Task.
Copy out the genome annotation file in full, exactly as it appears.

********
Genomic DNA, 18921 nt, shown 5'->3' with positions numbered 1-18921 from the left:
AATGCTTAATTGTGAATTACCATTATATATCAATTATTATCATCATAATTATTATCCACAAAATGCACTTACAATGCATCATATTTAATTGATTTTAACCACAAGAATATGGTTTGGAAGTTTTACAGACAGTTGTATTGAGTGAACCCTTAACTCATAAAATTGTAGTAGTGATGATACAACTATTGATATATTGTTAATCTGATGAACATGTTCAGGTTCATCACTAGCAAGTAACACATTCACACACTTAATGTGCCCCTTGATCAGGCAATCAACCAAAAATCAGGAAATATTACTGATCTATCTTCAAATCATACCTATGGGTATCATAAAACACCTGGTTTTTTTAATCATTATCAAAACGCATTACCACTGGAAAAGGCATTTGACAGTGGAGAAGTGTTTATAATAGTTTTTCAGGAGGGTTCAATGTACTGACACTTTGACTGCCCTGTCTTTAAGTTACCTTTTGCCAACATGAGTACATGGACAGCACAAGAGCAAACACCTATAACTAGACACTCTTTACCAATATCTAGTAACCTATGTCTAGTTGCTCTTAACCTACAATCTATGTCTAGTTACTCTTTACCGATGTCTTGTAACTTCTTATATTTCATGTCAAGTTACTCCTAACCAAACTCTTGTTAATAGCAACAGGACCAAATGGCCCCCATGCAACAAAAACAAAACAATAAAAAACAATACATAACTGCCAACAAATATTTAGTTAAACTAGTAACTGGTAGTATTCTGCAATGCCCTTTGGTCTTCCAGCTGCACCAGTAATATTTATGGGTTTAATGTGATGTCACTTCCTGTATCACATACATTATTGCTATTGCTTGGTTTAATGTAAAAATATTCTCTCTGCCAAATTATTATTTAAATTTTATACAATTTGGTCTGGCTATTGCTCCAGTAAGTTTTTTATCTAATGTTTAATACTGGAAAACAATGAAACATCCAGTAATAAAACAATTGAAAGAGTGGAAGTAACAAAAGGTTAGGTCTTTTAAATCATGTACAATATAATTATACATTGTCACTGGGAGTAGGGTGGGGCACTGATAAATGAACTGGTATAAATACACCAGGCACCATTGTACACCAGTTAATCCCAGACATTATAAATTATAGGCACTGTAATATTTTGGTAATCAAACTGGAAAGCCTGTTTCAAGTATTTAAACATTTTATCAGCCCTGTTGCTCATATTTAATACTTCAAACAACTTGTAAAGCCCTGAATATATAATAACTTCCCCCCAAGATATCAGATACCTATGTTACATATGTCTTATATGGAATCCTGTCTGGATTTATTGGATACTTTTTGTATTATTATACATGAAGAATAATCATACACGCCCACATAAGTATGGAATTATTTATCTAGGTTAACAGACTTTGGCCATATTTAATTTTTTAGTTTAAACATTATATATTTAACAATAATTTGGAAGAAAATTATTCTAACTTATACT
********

Genomic DNA, 18921 nt, shown 5'->3' with positions numbered 1-18921 from the left:
AATGCTTAATTGTGAATTACCATTATATATCAATTATTATCATCATAATTATTATCCACAAAATGCACTTACAATGCATCATATTTAATTGATTTTAACCACAAGAATATGGTTTGGAAGTTTTACAGACAGTTGTATTGAGTGAACCCTTAACTCATAAAATTGTAGTAGTGATGATACAACTATTGATATATTGTTAATCTGATGAACATGTTCAGGTTCATCACTAGCAAGTAACACATTCACACACTTAATGTGCCCCTTGATCAGGCAATCAACCAAAAATCAGGAAATATTACTGATCTATCTTCAAATCATACCTATGGGTATCATAAAACACCTGGTTTTTTTAATCATTATCAAAACGCATTACCACTGGAAAAGGCATTTGACAGTGGAGAAGTGTTTATAATAGTTTTTCAGGAGGGTTCAATGTACTGACACTTTGACTGCCCTGTCTTTAAGTTACCTTTTGCCAACATGAGTACATGGACAGCACAAGAGCAAACACCTATAACTAGACACTCTTTACCAATATCTAGTAACCTATGTCTAGTTGCTCTTAACCTACAATCTATGTCTAGTTACTCTTTACCGATGTCTTGTAACTTCTTATATTTCATGTCAAGTTACTCCTAACCAAACTCTTGTTAATAGCAACAGGACCAAATGGCCCCCATGCAACAAAAACAAAACAATAAAAAACAATACATAACTGCCAACAAATATTTAGTTAAACTAGTAACTGGTAGTATTCTGCAATGCCCTTTGGTCTTCCAGCTGCACCAGTAATATTTATGGGTTTAATGTGATGTCACTTCCTGTATCACATACATTATTGCTATTGCTTGGTTTAATGTAAAAATATTCTCTCTGCCAAATTATTATTTAAATTTTATACAATTTGGTCTGGCTATTGCTCCAGTAAGTTTTTTATCTAATGTTTAATACTGGAAAACAATGAAACATCCAGTAATAAAACAATTGAAAGAGTGGAAGTAACAAAAGGTTAGGTCTTTTAAATCATGTACAATATAATTATACATTGTCACTGGGAGTAGGGTGGGGCACTGATAAATGAACTGGTATAAATACACCAGGCACCATTGTACACCAGTTAATCCCAGACATTATAAATTATAGGCACTGTAATATTTTGGTAATCAAACTGGAAAGCCTGTTTCAAGTATTTAAACATTTTATCAGCCCTGTTGCTCATATTTAATACTTCAAACAACTTGTAAAGCCCTGAATATATAATAACTTCCCCCCAAGATATCAGATACCTATGTTACATATGTCTTATATGGAATCCTGTCTGGATTTATTGGATACTTTTTGTATTATTATACATGAAGAATAATCATACACGCCCACATAAGTATGGAATTATTTATCTAGGTTAACAGACTTTGGCCATATTTAATTTTTTAGTTTAAACATTATATATTTAACAATAATTTGGAAGAAAATTATTCTAACTTATACT